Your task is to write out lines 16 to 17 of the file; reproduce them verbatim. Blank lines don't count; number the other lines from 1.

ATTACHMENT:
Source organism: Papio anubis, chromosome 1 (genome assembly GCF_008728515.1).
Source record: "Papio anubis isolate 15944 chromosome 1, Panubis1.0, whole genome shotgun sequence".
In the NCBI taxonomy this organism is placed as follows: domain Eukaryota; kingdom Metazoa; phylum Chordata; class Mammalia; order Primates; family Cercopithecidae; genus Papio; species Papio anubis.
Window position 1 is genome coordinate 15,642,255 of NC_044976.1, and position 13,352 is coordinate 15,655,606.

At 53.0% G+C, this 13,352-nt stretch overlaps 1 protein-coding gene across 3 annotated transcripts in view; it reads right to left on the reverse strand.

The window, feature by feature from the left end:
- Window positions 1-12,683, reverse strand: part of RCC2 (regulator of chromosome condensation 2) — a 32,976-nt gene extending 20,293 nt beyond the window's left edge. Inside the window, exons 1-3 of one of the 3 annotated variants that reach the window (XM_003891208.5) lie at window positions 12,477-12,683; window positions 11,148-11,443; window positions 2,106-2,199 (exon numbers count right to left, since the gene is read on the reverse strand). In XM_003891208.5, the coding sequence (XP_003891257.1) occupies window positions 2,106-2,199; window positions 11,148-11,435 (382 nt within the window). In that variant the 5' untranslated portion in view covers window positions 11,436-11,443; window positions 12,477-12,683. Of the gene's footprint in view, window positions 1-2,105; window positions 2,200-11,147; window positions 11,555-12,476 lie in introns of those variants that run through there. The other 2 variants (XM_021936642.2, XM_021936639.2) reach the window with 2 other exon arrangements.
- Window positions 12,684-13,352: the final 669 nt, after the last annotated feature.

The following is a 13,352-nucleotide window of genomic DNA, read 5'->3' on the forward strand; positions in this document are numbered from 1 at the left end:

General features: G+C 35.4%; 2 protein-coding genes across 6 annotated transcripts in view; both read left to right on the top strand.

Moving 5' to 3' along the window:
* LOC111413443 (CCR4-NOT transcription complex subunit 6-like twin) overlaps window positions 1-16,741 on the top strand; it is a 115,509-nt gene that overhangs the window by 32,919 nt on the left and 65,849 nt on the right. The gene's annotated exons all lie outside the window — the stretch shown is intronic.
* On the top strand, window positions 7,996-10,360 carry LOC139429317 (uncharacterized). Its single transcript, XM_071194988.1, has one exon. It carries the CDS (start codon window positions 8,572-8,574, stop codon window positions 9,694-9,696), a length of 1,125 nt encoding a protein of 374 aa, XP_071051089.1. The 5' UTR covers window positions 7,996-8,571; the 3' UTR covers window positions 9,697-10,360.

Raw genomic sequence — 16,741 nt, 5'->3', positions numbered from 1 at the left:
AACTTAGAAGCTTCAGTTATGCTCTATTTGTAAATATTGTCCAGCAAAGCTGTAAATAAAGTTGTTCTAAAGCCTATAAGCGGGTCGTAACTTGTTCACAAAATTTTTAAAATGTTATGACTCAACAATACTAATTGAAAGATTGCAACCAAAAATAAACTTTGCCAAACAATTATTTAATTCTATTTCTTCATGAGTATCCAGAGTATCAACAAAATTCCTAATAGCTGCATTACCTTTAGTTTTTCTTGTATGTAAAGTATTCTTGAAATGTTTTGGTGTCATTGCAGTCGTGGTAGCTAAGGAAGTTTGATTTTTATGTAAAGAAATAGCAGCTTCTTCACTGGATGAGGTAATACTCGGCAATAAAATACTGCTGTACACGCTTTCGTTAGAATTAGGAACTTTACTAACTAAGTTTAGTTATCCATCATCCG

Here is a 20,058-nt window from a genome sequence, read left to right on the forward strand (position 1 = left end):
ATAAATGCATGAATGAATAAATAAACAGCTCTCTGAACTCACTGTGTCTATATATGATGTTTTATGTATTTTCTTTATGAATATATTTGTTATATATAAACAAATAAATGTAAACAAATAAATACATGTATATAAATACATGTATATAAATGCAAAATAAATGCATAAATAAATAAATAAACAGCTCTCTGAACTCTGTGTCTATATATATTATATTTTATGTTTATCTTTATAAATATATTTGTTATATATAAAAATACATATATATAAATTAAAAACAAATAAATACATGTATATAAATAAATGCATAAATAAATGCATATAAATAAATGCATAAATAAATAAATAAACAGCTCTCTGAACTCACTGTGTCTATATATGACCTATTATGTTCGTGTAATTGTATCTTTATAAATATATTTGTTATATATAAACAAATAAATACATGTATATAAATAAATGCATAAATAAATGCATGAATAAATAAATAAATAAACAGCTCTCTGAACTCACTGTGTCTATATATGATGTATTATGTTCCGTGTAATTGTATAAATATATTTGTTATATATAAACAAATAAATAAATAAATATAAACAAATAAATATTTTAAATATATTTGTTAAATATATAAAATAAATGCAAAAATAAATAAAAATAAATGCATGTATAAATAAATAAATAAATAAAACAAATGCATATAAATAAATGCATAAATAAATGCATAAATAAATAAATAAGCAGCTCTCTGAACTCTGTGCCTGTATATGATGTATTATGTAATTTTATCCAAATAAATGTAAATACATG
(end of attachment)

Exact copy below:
Here is a 20,058-nt window from a genome sequence, read left to right on the forward strand (position 1 = left end):
ATAAATGCATGAATGAATAAATAAACAGCTCTCTGAACTCACTGTGTCTATATATGATGTTTTATGTATTTTCTTTATGAATATATTTGTTATATATAAACAAATAAATGTAAACAAATAAATACATGTATATAAATACATGTATATAAATGCAAAATAAATGCATAAATAAATAAATAAACAGCTCTCTGAACTCTGTGTCTATATATATTATATTTTATGTTTATCTTTATAAATATATTTGTTATATATAAAAATACATATATATAAATTAAAAACAAATAAATACATGTATATAAATAAATGCATAAATAAATGCATATAAATAAATGCATAAATAAATAAATAAACAGCTCTCTGAACTCACTGTGTCTATATATGACCTATTATGTTCGTGTAATTGTATCTTTATAAATATATTTGTTATATATAAACAAATAAATACATGTATATAAATAAATGCATAAATAAATGCATGAATAAATAAATAAATAAACAGCTCTCTGAACTCACTGTGTCTATATATGATGTATTATGTTCCGTGTAATTGTATAAATATATTTGTTATATATAAACAAATAAATAAATAAATATAAACAAATAAATATTTTAAATATATTTGTTAAATATATAAAATAAATGCAAAAATAAATAAAAATAAATGCATGTATAAATAAATAAATAAATAAAACAAATGCATATAAATAAATGCATAAATAAATGCATAAATAAATAAATAAGCAGCTCTCTGAACTCTGTGCCTGTATATGATGTATTATGTAATTTTATCCAAATAAATGTAAATACATG